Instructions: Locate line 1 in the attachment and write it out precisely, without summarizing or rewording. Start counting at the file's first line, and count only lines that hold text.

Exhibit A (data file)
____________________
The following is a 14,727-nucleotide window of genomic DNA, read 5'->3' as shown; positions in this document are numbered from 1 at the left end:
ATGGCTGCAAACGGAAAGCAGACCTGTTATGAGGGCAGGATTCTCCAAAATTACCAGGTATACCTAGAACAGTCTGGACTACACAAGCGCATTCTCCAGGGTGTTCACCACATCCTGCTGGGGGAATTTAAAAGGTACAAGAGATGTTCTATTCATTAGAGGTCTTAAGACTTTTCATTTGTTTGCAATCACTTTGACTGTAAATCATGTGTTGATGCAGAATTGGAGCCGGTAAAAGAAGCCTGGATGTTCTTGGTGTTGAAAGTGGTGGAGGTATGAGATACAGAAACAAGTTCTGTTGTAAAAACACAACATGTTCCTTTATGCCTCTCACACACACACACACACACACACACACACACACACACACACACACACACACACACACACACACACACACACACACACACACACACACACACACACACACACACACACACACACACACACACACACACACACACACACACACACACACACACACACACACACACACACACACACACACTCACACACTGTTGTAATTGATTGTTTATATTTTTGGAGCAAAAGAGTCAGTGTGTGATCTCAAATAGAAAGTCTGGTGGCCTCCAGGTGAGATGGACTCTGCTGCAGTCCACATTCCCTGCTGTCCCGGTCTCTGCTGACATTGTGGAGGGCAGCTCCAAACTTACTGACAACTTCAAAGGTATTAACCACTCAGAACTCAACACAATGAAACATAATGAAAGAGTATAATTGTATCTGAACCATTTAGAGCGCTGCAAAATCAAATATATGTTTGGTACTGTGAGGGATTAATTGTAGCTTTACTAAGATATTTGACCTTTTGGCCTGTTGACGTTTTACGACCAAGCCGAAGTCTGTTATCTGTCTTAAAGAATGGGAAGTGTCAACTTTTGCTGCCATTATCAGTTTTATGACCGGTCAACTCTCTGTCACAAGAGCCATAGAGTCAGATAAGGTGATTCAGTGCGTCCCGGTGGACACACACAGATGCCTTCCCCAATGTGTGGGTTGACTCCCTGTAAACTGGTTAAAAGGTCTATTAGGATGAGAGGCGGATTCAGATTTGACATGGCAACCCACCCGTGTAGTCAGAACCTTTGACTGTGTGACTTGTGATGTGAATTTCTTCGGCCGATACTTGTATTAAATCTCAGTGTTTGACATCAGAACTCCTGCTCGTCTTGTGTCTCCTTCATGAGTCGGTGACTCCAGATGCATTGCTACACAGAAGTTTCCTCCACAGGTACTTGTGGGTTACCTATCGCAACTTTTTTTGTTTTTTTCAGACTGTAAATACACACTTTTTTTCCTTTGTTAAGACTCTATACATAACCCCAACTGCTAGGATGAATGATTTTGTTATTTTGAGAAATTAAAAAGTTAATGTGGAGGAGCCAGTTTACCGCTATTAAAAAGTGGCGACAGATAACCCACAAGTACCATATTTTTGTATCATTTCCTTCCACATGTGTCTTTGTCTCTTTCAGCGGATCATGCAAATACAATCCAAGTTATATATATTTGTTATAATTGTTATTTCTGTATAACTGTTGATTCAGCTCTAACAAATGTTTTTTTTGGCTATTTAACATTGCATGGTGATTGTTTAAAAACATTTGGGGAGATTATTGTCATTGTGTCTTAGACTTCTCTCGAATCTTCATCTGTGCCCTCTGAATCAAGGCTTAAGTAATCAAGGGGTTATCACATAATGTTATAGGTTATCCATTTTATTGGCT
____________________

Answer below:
The following is a 14,727-nucleotide window of genomic DNA, read 5'->3' as shown; positions in this document are numbered from 1 at the left end: